In search of a local legend, three bold amateur documentarians--director, Heather; cameraman, Josh; sound recorder, Mike--hike into Burkittsville's gloomy Black Hills Forest to find a shadow: the fabled Blair Witch. Now, one long year later--after that fateful October of 1994--there's still no sign of the student filmmakers, apart from the raw footage they left behind. Who knows what truly happened during their creepy five-day journey into the mouth of madness? Was there, indeed, an intangible supernatural presence in the dark woods that led to the team's disappearance? Either way, the missing trio must have seen something. Could the nightmarish myth be real?Written by
Writers and directors Myrick and Sanchez were catapulted into stardom and prosperity due to the success of The Blair Witch Project. In an interview, the question was raised: exactly how rich were these two men? One responded: I am not allowed to say, but I'm looking at houses for the first time in my life. See more »
The film supposedly takes place in 1994, but in the supermarket, Michael displays an oatmeal-raisin PowerBar. These were not available in 1994. See more »
Don't close your eyes -- Elly Kedward will get you.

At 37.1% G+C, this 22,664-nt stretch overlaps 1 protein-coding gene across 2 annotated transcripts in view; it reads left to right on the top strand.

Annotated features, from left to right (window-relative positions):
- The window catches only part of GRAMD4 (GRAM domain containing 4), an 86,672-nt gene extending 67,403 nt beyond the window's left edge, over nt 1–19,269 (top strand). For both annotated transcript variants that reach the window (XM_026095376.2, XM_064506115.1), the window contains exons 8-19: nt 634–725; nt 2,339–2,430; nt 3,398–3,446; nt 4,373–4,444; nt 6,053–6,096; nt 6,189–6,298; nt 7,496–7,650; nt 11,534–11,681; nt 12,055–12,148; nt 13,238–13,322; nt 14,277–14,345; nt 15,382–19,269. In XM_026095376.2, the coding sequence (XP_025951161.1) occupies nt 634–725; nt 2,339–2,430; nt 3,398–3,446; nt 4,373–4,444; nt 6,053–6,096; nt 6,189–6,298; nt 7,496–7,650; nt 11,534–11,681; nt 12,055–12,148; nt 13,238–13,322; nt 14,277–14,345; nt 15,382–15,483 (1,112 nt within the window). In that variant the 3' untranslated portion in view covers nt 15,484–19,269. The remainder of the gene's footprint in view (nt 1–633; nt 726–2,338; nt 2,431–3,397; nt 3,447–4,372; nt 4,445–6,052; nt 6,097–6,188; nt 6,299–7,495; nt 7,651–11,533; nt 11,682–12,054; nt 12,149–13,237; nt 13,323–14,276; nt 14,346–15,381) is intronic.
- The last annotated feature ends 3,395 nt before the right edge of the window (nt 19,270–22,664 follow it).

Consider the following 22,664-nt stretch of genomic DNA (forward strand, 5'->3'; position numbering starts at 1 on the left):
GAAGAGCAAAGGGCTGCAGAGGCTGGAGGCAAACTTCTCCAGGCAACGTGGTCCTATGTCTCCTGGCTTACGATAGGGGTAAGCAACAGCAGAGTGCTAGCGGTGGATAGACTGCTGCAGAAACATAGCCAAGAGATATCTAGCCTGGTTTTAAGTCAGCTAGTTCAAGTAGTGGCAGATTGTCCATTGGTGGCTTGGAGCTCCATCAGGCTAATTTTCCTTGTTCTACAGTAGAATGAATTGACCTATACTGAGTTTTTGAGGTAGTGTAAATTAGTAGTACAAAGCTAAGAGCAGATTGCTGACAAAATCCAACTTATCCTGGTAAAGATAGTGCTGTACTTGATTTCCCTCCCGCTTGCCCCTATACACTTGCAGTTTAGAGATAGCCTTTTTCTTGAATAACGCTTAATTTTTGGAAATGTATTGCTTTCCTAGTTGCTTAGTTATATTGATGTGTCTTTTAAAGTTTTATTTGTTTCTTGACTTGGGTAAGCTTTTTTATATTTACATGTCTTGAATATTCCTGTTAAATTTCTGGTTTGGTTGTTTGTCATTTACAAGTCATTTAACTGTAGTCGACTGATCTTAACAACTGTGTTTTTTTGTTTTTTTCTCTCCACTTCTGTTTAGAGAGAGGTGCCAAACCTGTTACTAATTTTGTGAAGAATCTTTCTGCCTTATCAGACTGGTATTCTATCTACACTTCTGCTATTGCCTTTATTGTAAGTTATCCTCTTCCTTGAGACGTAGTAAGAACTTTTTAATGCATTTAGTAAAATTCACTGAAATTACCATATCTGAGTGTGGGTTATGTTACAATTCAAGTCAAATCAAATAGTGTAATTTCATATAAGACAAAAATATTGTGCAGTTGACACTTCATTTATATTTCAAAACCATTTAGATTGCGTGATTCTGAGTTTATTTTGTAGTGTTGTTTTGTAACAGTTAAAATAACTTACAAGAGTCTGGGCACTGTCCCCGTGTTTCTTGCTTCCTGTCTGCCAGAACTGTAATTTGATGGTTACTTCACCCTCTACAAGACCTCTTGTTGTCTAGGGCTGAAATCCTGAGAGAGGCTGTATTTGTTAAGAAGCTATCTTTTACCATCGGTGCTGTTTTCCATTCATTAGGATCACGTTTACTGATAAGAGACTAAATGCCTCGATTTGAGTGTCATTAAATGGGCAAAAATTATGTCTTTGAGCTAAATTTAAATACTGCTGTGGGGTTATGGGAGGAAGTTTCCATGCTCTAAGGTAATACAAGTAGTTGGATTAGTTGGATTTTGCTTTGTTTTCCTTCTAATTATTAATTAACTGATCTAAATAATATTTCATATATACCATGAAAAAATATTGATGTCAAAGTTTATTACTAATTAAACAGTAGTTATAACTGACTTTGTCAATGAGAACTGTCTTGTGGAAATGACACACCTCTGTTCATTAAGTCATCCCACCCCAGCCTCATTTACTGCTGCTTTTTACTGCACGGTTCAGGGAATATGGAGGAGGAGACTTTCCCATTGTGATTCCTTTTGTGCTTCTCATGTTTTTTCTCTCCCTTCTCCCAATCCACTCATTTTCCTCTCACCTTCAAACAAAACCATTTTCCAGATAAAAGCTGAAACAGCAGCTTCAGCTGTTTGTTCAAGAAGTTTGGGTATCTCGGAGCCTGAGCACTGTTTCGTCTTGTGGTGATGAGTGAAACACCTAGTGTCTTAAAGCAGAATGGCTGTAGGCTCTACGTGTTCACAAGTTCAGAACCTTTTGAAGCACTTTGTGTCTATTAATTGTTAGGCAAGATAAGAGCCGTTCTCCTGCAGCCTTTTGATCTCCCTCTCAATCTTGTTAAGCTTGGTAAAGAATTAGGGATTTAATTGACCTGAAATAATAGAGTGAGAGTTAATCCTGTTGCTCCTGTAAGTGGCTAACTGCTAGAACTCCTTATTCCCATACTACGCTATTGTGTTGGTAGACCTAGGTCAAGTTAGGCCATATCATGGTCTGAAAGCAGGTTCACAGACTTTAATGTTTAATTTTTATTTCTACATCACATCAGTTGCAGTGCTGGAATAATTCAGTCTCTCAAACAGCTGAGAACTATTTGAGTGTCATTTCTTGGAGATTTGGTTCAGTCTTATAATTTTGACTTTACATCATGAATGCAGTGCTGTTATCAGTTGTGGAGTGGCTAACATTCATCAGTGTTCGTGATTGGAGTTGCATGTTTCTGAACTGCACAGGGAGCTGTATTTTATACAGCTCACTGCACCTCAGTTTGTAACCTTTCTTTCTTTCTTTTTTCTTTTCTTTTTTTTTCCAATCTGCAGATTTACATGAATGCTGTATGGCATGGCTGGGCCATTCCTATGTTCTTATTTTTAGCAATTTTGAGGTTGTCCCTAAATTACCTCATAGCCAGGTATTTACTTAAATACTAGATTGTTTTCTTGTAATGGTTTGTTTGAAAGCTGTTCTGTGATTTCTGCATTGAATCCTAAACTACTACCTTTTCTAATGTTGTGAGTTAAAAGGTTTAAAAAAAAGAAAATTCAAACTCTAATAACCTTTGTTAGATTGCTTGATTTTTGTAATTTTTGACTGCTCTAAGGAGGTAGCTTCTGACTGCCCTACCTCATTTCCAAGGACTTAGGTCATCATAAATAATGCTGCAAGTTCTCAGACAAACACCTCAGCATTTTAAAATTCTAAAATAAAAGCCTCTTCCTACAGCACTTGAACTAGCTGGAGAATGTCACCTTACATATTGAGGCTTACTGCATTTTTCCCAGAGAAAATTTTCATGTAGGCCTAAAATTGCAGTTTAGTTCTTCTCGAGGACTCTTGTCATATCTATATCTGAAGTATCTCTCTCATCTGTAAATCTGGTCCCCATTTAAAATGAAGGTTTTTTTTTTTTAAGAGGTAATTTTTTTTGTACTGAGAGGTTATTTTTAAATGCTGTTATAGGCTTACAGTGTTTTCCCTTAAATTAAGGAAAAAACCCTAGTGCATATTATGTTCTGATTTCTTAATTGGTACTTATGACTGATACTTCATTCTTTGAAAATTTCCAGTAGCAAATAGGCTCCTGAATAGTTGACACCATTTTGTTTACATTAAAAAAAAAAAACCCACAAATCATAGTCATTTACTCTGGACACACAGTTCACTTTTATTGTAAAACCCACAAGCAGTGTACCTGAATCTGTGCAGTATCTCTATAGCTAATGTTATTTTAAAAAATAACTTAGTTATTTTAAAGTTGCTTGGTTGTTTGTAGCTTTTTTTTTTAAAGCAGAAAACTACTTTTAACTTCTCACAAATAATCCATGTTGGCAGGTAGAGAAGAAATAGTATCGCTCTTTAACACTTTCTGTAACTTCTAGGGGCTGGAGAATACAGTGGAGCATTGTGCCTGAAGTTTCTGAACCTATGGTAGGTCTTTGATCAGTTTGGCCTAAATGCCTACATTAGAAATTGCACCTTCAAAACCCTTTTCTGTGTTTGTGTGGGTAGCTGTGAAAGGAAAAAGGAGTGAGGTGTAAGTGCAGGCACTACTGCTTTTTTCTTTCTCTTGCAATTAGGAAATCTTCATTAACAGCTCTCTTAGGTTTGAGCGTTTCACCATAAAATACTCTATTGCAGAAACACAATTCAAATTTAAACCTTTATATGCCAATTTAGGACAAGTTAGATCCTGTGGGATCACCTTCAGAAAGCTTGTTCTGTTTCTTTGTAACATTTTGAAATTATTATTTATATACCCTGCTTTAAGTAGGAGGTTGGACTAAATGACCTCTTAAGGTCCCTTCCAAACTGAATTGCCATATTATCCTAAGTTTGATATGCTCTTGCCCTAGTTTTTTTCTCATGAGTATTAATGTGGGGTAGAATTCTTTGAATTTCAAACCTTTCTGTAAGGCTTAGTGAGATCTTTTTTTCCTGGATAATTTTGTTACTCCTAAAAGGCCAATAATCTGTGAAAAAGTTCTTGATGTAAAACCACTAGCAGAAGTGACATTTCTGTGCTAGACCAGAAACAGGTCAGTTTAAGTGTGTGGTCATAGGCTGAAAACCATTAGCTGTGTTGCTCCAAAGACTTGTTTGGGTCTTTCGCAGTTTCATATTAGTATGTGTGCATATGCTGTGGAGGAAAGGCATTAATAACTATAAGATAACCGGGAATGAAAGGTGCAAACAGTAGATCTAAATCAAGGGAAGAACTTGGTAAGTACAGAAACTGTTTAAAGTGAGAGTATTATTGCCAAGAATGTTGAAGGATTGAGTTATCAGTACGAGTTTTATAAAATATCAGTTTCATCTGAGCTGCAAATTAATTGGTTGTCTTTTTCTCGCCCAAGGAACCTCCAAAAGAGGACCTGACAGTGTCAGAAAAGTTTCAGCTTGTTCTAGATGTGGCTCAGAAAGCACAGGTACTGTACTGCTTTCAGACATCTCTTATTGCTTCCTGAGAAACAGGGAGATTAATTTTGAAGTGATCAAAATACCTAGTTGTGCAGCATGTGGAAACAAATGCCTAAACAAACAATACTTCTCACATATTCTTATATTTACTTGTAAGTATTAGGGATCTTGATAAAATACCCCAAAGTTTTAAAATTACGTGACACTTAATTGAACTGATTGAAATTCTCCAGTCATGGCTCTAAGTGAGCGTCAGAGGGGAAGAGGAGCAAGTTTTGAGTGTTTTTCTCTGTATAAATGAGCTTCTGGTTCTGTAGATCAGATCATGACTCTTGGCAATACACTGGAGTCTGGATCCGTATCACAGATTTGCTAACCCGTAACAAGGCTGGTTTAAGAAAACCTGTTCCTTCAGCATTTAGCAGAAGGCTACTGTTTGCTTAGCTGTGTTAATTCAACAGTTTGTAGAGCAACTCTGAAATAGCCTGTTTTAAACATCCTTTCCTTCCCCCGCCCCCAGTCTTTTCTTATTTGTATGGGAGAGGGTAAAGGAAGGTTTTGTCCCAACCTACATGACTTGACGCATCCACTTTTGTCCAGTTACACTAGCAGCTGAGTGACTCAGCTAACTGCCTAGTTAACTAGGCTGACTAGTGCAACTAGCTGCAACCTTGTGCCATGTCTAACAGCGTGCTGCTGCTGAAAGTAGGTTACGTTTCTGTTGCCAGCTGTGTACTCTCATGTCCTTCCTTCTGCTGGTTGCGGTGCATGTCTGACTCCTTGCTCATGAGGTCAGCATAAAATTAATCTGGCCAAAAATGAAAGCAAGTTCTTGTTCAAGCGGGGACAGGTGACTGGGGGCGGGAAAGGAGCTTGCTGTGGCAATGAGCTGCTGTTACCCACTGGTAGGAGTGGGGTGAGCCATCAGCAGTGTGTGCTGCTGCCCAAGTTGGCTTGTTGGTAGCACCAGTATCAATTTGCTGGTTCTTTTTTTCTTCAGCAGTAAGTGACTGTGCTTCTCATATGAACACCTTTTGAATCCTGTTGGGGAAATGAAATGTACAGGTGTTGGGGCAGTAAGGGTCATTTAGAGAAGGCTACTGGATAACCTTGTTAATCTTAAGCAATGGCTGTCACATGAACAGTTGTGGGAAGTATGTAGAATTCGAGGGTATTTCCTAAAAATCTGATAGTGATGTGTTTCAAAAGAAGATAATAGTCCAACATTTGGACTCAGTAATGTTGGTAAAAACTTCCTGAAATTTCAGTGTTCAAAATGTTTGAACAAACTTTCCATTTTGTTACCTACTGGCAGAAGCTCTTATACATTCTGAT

It is to the "Blair Witch" filmmakers' (and I am talking about Myrick and Sanchez, not Donahue, Leonard, and Williams) great credit that for the most part, they get away with the central conceit that three tired, hungry, lost, and above all, frightened-out-of-their-minds documentarians would still keep rolling footage under the dire circumstances in which they find themselves -- for that is one of the movie's only shortcomings (even though the majority of the audience won't notice or won't mind). The Project's plus column, however, is far longer than the minus one, as the very fabric of the improvisational techniques employed holds together an authenticity virtually guaranteed to send shivers down the backs of all but the most road-hardened horror vets. The interplay among Donahue, Leonard, and Williams is refreshingly funny in the early stages, which only ratchets up the intensity when doom seems to be knocking (or howling or scratching or leaving creepy tokens outside the campers' tent). The Blair Witch Project has all of the necessary sequences to assure its cult status (I love the stick figures) and the mysterious, dread-filled ending will most certainly set fans arguing -- once they catch their breath.
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